In August 2014, the SSA sent Plaintiff a letter explaining that he was not entitled to reinstatement of his disability insurance benefits because he owned, and oversaw the operation of, a medical marijuana dispensary, and because Plaintiff's “work worth” (i.e., how much an employer would pay Plaintiff for performing the same type of managerial activities on behalf of a different business) exceeded the substantial gainful activity threshold for blind individuals. (Tr. 144-45.)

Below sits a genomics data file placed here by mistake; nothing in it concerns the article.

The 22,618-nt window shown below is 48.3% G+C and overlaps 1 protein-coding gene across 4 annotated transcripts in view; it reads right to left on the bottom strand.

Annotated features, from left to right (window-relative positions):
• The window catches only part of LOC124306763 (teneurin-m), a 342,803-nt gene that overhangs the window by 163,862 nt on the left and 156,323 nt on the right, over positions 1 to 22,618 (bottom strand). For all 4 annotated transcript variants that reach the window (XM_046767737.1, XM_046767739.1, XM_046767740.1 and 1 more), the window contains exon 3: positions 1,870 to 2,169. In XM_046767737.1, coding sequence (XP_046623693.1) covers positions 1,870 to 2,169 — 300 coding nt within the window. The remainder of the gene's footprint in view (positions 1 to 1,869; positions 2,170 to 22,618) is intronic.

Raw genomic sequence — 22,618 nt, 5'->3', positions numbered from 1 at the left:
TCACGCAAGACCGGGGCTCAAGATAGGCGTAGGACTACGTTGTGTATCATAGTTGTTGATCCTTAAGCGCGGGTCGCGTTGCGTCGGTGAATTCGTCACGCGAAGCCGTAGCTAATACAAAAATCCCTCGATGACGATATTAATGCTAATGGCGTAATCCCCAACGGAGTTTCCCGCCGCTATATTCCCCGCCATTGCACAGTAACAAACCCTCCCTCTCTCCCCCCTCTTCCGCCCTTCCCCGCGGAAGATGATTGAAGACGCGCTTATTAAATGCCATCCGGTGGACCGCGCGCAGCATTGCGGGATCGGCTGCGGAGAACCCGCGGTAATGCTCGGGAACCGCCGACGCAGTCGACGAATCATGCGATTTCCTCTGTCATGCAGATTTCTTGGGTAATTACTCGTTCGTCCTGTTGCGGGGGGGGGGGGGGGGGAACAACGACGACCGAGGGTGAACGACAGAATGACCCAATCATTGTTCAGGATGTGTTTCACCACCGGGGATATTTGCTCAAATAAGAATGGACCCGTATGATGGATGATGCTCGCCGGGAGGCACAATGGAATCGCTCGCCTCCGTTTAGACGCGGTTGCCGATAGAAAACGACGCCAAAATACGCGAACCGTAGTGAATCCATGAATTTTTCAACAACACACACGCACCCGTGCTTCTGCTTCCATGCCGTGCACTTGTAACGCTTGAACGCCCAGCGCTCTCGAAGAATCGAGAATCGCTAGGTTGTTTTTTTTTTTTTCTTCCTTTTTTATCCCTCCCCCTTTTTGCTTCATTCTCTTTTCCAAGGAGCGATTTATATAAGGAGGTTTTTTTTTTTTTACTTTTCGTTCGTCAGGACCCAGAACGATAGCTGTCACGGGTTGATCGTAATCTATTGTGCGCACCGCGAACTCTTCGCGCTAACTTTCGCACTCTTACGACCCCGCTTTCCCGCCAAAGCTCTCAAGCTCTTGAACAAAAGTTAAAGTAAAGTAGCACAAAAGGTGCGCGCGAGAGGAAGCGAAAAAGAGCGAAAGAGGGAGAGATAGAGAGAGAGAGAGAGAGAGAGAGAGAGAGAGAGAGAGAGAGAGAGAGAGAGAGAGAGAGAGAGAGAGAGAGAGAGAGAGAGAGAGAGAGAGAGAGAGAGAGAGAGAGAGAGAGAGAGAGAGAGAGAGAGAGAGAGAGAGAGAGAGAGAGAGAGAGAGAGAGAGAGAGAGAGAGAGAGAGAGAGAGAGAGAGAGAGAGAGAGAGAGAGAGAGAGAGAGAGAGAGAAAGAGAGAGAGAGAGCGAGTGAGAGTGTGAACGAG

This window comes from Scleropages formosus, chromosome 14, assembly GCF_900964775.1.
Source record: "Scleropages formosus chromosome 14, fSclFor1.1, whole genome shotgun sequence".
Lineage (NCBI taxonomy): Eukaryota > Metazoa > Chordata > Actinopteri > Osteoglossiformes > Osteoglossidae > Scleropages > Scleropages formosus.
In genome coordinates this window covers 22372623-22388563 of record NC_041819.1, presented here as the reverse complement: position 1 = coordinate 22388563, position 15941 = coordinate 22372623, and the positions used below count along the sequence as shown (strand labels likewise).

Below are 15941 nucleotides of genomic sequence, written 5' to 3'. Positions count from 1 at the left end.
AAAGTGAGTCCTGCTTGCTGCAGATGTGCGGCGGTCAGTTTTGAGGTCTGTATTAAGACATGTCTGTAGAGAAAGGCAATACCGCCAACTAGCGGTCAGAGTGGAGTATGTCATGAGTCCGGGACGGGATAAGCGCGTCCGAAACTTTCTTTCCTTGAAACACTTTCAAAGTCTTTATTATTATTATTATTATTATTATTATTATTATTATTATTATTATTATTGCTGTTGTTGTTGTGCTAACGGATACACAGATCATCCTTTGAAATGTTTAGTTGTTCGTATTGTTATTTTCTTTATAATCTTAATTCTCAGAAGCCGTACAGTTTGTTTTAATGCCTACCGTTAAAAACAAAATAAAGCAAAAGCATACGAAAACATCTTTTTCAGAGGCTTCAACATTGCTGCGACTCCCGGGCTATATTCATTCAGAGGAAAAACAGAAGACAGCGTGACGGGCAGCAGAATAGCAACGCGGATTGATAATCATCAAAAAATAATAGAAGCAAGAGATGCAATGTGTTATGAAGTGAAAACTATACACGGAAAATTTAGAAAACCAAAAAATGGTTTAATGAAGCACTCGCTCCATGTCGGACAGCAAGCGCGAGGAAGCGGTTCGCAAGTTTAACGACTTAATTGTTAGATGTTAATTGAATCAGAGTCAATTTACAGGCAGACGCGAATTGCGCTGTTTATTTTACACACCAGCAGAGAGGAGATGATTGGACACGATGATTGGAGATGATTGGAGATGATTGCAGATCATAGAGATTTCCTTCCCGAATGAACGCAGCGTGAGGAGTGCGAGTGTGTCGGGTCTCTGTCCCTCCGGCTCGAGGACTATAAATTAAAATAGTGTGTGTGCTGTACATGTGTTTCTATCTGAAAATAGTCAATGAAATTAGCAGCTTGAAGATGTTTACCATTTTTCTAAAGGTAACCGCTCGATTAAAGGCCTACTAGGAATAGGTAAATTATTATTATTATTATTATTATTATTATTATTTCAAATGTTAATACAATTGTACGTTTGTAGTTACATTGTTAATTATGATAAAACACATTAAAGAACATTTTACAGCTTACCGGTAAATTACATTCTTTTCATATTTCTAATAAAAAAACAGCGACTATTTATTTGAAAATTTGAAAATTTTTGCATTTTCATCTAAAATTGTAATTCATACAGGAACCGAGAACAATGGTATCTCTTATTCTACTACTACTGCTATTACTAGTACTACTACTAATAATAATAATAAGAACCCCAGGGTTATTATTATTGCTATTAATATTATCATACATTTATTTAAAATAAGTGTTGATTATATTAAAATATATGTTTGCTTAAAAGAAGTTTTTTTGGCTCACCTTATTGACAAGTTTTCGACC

In August 2015, an Administrative Law Judge (“ALJ”) issued a decision that addressed Plaintiff's application for reinstatement of his disability benefits (hereinafter, “the reinstatement decision”). (Tr. 257-59.) In his reinstatement decision, the ALJ addressed whether Plaintiff was engaging in substantial gainful activity and whether his request for reinstatement was filed within five years “from the month benefits stopped.” (Tr. 258.) The ALJ found that Plaintiff was engaged in substantial gainful activity on February 24, 2014, the day he filed a request for reinstatement; Plaintiff executed an agreement to sell his medical marijuana business on March 24, 2015, and thus was no longer engaged in substantial gainful activity as of that date; and Plaintiff brought his request for reinstatement within five years of the “agency's [October 2013] decision to stop benefits.” (Tr. 259.) Accordingly, the ALJ determined that Plaintiff became eligible for reinstatement on March 24, 2015, the day he stopped engaging in substantial gainful activity.